This week we talked to Razvan Savel, one of our testers. Razvan is one of those individuals that are extremely keen on what they do for a living. He immensely enjoys test automation and he joined Thinslices especially because he had the opportunity to do what he liked. He is a certified tester and he intends to get an advanced certification any time soon.
What is testing about?
Contrary to general beliefs, testing is a continuous attempt to discover new errors. Performing a couple of tests is never enough, for they are basically attempts to make the entire system break down. A successful test is the one that reveals there are new and unimagined errors.
Discovering errors brings happiness to testers just as developing valid products brings happiness to developers. According to Razvan, what testing is all about is delivering a final product that corresponds to clients’ needs.
Automated test scripts may prove to be quite an exhaustive process, most of the times. The complete process takes a rather long time (around 7 to 8 hours) and it is automatically triggered by Jenkins. Hundreds of tests are performed during the night.
In the morning, when Razvan comes to the office, he first inspects the results and then attends to his other daily tasks. This ensures a healthy workflow for him.
Razvan says that, out of all types of development that currently exist, at Thinslices, the main type of development that the team uses is agile development. Yet there is a tendency to switch to test-driven development sometime in the future.
In short, each time developers think they’ve finished doing something and the result is more or less finite, they send it to him for testing/automating, using a project management software called Jira.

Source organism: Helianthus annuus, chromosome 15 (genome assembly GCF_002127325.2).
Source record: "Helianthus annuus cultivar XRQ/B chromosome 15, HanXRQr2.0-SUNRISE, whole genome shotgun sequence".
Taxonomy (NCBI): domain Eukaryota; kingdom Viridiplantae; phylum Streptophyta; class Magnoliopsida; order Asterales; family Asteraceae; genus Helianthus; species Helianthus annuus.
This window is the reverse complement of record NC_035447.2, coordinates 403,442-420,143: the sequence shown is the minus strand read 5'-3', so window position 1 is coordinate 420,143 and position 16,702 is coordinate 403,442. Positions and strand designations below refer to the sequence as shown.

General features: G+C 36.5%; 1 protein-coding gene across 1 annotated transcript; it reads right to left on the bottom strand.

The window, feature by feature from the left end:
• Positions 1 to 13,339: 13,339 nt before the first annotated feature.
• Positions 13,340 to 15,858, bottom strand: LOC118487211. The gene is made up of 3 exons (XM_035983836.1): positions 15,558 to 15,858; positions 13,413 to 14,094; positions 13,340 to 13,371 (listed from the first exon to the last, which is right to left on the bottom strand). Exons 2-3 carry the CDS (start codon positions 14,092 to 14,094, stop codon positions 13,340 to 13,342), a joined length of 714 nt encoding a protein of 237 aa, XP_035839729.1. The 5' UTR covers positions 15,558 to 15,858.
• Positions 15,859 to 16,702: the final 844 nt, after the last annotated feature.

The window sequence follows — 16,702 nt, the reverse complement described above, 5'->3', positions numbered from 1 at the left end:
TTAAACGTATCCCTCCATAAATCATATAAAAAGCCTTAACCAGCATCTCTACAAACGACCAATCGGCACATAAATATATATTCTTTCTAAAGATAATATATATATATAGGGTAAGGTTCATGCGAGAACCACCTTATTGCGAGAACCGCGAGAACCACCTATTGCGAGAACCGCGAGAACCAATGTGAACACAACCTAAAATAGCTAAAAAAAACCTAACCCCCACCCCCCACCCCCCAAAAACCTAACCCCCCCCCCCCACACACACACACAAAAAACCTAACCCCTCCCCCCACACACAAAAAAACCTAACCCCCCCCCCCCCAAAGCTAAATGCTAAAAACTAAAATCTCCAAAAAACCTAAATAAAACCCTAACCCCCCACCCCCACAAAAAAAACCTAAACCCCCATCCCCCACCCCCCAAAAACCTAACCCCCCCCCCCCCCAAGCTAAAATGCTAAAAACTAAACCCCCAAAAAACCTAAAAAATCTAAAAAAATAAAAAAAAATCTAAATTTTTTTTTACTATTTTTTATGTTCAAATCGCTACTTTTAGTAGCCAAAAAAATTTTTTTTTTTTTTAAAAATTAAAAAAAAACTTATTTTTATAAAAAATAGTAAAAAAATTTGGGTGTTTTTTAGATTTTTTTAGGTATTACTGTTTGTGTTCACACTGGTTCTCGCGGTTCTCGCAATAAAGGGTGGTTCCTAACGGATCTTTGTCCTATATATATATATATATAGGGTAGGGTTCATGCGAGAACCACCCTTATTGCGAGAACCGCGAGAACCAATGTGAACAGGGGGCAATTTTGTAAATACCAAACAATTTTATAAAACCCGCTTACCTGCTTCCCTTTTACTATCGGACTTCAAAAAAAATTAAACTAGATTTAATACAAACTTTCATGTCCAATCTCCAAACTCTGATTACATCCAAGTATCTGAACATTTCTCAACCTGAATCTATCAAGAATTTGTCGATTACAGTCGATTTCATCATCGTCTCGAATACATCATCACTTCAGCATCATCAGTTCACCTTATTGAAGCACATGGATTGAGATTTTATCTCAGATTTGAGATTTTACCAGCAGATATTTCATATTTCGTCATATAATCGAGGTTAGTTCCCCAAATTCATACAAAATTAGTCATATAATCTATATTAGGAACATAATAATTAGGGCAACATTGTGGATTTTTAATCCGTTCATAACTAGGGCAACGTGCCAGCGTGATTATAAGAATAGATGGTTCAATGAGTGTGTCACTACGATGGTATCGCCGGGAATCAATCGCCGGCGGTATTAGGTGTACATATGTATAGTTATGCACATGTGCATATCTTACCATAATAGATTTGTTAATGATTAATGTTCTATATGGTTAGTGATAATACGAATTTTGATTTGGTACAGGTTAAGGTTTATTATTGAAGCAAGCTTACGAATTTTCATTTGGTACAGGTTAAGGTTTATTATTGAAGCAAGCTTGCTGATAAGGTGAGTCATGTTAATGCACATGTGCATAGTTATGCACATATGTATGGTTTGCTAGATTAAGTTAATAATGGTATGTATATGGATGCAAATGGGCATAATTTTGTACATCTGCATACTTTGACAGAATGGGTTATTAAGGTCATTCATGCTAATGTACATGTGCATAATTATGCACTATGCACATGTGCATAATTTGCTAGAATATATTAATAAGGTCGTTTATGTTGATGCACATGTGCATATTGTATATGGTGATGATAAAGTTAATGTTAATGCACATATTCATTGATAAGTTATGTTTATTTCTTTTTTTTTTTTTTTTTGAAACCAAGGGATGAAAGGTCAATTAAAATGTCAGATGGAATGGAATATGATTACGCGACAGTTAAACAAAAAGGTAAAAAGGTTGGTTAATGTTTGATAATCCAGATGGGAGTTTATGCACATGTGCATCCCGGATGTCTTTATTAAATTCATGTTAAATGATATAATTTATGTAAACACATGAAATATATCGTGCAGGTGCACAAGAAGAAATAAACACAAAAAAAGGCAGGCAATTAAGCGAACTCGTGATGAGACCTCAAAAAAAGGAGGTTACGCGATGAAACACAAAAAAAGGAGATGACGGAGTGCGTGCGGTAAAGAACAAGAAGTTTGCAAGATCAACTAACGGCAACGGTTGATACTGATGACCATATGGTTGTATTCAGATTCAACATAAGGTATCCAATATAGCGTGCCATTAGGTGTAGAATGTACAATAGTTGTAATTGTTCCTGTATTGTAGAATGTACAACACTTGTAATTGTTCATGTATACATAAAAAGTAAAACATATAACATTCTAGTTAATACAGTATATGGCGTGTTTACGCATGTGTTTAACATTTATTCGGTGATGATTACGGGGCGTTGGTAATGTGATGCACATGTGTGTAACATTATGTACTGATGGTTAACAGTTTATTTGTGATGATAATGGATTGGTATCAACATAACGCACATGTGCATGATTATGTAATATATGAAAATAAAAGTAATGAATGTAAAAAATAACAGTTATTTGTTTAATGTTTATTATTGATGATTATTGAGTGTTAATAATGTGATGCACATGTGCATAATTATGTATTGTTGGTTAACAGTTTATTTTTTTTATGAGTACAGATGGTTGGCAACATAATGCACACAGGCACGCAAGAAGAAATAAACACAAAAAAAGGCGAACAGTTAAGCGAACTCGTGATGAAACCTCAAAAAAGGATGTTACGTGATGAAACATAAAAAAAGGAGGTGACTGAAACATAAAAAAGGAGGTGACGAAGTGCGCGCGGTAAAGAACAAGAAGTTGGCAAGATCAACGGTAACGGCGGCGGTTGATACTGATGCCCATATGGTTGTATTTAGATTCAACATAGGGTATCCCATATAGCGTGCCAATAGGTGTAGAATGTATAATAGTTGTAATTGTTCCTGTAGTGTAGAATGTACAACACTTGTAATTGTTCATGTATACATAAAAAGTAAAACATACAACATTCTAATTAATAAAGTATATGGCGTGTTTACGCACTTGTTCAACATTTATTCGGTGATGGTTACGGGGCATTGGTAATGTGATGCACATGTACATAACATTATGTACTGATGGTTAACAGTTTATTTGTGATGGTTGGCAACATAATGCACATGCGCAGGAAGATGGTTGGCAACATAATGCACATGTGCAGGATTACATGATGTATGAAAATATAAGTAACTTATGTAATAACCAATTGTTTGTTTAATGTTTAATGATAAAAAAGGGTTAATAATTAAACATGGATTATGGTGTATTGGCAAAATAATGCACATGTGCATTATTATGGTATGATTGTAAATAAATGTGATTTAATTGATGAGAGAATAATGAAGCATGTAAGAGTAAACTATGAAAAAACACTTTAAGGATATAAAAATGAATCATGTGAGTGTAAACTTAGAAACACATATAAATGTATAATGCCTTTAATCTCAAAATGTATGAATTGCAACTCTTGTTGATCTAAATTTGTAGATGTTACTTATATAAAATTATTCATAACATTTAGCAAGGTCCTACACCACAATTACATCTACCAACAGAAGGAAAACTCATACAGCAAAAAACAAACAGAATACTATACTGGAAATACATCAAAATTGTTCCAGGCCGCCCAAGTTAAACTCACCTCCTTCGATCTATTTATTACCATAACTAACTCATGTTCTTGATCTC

Basic tools in mobile app testing
Razvan says that testing nowadays is mostly related with the idea of UAT (user acceptance testing). UAT actually consists of the following types of testing: contract acceptance testing, alpha testing and beta testing. In software development, UAT is perceived as being one of the last inspections before a product is accepted by the client or before being released. It basically means that the final product is presented to an audience that's composed either of a reduced number of random individuals that may benefit from using the product as a free trial, or of an in-house testing panel, composed of individuals that would be directly interested in using the product in the future.
UAT is utilized for checking how a product reacts and behaves in various circumstances that can occur in real life. In consequence, UAT is more about validating a product throughout its development. Therefore, UAT guarantees that all bugs and errors are eliminated from the system, thus preventing them from ever taking place or from being encountered by users. UAT also goes by the names of beta testing, end-user testing and application testing.
Razvan is constantly interested in finding out new things about the industry he is in. Which is why he’s provided us some of his favorite book titles:
- Implementing Automated Software Testing: How to Save Time and Lower Costs While Raising Quality, by Elfriede Dustin, Thom Garrett and Bernie Gauf
- The Cucumber Book: Behaviour-Driven Development for Testers and Developers (Pragmatic Programmers), by Aslak Hellesoy and Matt Wynne
- Guide to Advanced Software Testing, by Anne Mette Jonasson Hass
As well as reading non-fiction books, he takes some time to daily keep track of latest trends in the industry, by browsing some websites. He considers StickyMinds.com to be a a gold mine for testing resources.
To quote his own words, being a great tester is about identifying clients’ and users’ needs. After having discovered them, employing them on the application that’s being developed is necessary, whilst analyzing the most awkward and improbable scenarios.